[image-1]As the legislature wraps up work for the year today, proposals that relax state gun laws have been advanced by S.C. politicians while the legal loophole that enabled Dylann Roof to buy the pistol used to kill nine at Emanuel AME remains untouched two years after the mass murder.
Charleston state Senator Marlon Kimpson has been pushing proposals for the last two years that would extend the time the feds have to investigate a prospective gun buyer from three to five days. Roof, the white supremacist who murdered nine black worshippers during Bible study at Emanuel AME, was able to buy a gun because a federal background check wasn’t performed within the maximum three-day period spelled out in federal law.
Since that time, the FBI
After his original proposal didn’t pass last year, Kimpson renewed efforts to gain consensus on some measures to address the loophole. He traveled the state with a bipartisan group of Senate colleagues for a series of town hall meetings to hear from S.C. voters about their thoughts on state gun laws. The widow of slain Sen. Clementa Pinckney was among those who attended the meetings, urging lawmakers to take action.
[image-2] Since those meetings, nearly two years after the Emanuel murders, lawmakers have taken no action to change the law. Kimpson’s measure currently sits stalled in committee, where senators left it last week without considering whether to send it to the floor for debate.
But even before the measure stalled during this year’s legislative session, more than a year after Kimpson’s initial proposal to address the loophole, the general assembly has spent time helping along laws that would make it easier to carry guns in South Carolina.
Those proposals include two separate measures to eliminate requirements for the concealed weapons permits (CWP) currently needed to carry firearms in S.C., a special exception that allows guns to be protected from bankruptcy proceedings, and a proposal to allow permitted gun owners from out of state to legally carry in S.C.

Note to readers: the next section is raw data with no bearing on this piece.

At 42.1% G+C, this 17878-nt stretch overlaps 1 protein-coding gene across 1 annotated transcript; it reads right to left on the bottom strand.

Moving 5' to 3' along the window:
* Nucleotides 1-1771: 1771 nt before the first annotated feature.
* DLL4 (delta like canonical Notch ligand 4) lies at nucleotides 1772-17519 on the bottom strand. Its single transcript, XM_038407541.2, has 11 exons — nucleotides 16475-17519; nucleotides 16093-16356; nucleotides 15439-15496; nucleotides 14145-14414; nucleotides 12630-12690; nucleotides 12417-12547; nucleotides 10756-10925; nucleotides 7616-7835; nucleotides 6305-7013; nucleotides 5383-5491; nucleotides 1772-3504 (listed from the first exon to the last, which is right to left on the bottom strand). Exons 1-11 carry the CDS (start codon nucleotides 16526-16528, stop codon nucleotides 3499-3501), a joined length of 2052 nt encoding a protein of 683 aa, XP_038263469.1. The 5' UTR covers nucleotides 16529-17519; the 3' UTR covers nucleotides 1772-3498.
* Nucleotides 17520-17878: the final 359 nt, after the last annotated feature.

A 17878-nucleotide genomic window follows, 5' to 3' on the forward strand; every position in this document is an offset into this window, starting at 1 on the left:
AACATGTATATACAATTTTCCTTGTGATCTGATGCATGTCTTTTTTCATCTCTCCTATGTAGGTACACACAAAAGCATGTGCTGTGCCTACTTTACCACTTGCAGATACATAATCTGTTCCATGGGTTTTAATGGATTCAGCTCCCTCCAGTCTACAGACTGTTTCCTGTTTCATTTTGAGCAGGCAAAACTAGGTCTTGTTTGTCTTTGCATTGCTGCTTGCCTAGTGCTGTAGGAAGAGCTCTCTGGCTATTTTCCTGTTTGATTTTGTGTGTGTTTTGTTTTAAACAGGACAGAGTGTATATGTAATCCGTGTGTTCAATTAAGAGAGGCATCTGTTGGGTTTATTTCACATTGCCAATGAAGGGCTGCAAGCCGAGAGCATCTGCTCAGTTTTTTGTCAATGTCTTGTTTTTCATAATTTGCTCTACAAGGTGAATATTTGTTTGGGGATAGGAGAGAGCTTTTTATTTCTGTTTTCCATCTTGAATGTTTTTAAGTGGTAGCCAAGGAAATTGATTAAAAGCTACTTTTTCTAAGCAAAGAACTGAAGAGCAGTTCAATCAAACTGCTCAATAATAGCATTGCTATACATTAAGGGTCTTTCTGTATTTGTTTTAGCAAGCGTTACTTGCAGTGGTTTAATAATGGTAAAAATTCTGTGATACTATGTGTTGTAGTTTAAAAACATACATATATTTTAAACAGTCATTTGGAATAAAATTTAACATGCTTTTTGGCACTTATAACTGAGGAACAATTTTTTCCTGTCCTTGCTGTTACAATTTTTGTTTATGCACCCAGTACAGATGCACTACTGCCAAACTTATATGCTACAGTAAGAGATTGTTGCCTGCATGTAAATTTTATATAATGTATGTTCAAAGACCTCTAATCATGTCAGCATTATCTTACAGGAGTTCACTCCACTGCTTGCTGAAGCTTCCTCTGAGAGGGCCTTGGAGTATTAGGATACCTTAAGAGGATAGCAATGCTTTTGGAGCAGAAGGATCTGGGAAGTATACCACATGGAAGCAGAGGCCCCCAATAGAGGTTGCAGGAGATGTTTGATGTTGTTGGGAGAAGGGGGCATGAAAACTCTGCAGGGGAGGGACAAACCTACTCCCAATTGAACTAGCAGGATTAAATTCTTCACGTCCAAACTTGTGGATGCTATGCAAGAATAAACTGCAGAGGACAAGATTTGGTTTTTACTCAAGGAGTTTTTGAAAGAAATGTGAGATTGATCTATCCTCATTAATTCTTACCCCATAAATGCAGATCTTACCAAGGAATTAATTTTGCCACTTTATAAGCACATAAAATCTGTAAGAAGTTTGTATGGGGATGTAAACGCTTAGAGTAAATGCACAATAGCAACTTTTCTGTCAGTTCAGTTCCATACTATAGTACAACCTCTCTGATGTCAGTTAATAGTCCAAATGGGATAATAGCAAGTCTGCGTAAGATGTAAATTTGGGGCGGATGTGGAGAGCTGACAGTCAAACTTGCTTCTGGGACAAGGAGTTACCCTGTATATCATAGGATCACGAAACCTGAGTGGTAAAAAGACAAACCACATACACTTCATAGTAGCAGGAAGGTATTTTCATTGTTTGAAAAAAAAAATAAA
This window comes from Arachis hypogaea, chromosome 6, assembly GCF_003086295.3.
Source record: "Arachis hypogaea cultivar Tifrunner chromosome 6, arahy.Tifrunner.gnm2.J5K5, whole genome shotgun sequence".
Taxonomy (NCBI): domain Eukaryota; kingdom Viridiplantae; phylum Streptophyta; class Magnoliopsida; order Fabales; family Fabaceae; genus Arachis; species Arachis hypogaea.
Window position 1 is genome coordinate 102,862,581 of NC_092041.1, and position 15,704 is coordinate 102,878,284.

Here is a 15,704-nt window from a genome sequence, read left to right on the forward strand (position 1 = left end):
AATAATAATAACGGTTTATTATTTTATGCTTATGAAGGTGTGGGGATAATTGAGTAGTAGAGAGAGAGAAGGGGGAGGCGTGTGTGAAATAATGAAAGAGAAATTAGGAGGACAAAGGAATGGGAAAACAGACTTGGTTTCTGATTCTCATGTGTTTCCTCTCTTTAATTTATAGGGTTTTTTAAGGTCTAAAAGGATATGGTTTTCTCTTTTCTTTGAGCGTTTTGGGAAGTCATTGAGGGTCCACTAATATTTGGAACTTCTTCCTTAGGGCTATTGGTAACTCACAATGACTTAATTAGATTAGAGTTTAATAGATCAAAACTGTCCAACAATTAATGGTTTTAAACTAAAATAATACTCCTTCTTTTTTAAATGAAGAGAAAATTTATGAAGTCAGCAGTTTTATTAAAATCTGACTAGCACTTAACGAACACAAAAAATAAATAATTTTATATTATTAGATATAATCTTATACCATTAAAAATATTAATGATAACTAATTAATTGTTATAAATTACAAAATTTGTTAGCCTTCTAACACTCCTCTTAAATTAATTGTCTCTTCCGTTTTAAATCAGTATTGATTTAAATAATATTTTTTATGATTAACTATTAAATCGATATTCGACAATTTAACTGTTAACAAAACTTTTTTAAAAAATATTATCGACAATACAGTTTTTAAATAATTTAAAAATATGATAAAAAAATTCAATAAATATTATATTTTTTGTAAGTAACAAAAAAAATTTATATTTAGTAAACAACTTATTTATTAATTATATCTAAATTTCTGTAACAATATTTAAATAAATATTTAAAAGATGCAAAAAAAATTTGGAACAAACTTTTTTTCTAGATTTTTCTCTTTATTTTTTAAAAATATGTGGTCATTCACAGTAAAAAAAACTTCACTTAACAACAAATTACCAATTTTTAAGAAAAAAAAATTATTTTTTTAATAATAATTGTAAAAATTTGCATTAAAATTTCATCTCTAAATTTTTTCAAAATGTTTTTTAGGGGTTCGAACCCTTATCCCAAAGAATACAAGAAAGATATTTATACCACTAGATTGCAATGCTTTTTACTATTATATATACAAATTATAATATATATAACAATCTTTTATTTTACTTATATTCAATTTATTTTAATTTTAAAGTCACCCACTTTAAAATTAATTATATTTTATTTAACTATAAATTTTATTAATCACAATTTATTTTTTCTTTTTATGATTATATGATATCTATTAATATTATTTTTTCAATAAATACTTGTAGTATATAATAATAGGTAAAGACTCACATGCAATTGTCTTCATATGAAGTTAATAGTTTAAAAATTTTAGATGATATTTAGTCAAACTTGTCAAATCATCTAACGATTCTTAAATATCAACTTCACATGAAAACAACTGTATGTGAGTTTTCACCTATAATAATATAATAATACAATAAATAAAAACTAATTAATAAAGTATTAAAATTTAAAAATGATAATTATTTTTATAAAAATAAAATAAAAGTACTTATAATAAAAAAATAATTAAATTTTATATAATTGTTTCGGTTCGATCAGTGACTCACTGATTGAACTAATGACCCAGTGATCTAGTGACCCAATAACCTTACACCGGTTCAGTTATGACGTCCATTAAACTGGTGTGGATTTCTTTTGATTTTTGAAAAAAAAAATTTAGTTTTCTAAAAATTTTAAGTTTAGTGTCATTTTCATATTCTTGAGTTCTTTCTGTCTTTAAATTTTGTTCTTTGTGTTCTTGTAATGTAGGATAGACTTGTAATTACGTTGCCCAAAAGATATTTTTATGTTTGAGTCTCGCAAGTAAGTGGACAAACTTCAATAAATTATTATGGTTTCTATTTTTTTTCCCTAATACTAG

Critics of one of the bills that would have eliminated the need for CWPs say that that bill got preferential treatment by Republicans in the House, putting it on the fast-track through committee and limiting discussion once it got to the floor for debate. The bill, by S.C. Rep. Mike Pitts (R-Laurens) passed with a majority vote in the House and hasn’t been considered in the Senate.
A bill that would allow those going through bankruptcy to keep up to $5,000 worth of guns was one of the proposals closely watched by the NRA’s lobbying organization. Republican state Rep. Alan Clemmons of Myrtle Beach, one of the bill’s co-sponsors, says the bill is designed to shield family heirlooms that could be seized when someone falls on hard times. Senators toned down the bill a bit, limiting the exemption to three guns worth a combined $3,000. Passing both chambers with just three nay votes in the Senate (one from Kimpson), the bill will waits to be ratified by the House before heading to Gov. Henry McMaster’s desk.
The NRA lobbying group lamented that their efforts ‘fell short’ when the broadly-worded bill that would have allowed any other state’s ‘Right-to-Carry’ permits be honored here was amended to include only states that honor South Carolina CWPs. That bill, also by Rep. Clemmons, still expands who can carry in S.C. as it was passed in the House, but it eliminates the possibility of civilians aged 18-20 carrying here regardless of if it is legal in their home state.
The NRA group asked its members for help last week, pointing to two proposals to expand the background check window that “need to be defeated.”
After they adjourn on Thursday, lawmakers won’t return to the Statehouse for regular business again until January 2018, when they’ll pick up where they left off this week.